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Thomas Eakins would have made such a fine surgeon. As we all know, he ended up becoming a great artist instead.

Now, I’m not exactly complaining. Perhaps it may be a little bit of a lament, considering his firm grasp on anatomy and how it could have been put to other uses. Again — he would have made an excellent surgeon. He could have made discoveries. He would have saved lives. But he decided to immortalize the images of faces.

Painting The Writing Master by Thomas Eakins

Painting The Writing Master by Thomas Eakins (Photo credit: Wikipedia)

Instead of cutting living flesh to mend it, he carved the dead to learn about the body (and to teach others) so it could be portrayed realistically and believably in art. Now, his unabashed, unflinching realism was ground-breaking. And I do like his art very much. The Gross Clinic and The Writing Master rank among my all-time favorite paintings, regardless of artist. But still part of me wonders… what if he had kept up with the medical education instead? He most likely would have made as strong a mark in the medical field as he did with art. And probably minus the rejections, the insults, the poor reviews, the dissatisfied patrons (he’d have sulky patients instead). Would it have been an easier life for him? A more fulfilling life? Did he regret his decision?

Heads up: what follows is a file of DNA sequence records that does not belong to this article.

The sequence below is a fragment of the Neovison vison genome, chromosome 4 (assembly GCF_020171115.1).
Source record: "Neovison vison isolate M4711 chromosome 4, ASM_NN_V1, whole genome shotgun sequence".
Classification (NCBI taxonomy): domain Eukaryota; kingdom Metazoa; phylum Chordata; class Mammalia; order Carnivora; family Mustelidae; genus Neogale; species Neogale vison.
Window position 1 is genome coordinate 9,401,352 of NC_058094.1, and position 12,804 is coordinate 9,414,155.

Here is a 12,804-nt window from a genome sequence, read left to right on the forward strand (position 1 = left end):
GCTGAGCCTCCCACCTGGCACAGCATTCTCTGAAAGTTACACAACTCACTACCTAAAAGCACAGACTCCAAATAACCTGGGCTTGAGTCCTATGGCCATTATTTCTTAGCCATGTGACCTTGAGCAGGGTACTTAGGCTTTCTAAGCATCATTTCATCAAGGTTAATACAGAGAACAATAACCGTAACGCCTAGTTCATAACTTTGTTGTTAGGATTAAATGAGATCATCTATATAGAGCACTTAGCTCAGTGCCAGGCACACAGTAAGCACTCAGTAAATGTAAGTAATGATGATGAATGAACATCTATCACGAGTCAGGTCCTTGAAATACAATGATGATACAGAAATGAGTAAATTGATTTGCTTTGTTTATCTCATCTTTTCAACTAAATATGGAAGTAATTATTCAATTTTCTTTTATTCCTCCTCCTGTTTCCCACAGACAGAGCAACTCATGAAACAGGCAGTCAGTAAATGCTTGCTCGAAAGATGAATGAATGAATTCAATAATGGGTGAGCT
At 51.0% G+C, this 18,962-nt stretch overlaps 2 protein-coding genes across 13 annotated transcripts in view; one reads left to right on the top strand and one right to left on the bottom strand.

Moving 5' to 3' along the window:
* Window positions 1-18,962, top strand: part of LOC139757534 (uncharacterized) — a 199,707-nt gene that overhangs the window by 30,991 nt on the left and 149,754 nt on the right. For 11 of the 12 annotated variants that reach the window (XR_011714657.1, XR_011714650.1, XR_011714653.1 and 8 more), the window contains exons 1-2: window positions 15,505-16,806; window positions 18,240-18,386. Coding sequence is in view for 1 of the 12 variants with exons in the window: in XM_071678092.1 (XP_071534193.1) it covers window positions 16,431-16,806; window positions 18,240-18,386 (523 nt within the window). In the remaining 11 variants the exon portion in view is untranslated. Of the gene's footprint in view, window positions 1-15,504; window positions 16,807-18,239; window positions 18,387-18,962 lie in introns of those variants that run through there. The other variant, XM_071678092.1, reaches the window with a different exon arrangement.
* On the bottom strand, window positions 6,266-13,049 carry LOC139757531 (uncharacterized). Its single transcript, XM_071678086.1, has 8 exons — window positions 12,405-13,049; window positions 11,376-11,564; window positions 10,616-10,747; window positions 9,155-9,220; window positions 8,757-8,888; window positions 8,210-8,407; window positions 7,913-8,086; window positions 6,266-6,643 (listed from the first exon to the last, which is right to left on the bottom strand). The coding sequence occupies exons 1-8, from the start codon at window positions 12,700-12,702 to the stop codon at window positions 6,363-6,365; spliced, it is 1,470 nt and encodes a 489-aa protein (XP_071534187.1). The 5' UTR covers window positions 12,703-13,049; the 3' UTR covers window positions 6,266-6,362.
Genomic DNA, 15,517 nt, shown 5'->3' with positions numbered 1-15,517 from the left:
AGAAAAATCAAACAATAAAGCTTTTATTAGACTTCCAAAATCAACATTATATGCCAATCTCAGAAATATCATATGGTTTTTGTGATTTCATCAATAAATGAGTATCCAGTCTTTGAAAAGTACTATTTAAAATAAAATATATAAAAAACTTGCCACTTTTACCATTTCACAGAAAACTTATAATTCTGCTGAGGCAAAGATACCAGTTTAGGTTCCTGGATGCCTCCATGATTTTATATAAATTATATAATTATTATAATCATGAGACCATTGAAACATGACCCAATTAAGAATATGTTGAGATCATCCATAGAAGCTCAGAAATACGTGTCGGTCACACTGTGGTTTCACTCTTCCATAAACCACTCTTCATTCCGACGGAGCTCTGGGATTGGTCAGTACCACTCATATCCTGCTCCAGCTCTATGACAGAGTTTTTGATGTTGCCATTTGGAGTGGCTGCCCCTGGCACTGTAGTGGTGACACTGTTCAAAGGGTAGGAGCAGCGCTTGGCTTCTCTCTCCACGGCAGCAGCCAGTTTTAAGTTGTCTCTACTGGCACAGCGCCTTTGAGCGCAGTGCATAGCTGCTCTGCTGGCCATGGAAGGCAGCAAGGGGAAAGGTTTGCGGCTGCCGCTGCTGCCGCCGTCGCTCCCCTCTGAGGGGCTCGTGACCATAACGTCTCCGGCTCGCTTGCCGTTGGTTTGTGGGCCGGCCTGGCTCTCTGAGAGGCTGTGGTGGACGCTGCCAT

Of course, I simply cannot say. At least I am happy with the paintings, which would not have been created had he kept up with surgery. So am I complaining? Absolutely not. Contemplating? Yes.

When considering people of multiple talents, it is interesting to see which path a person decides to choose. It may be a disappointment to others. It may be what everyone expected all along. And it also may be unforeseen by all. 

"The Gross Clinic" by Thomas Eakins ...

“The Gross Clinic” by Thomas Eakins on display in Ward One of the U.S. Army Post Hospital, 1876 Centennial Exposition in Philadelphia. (Photo credit: Wikipedia)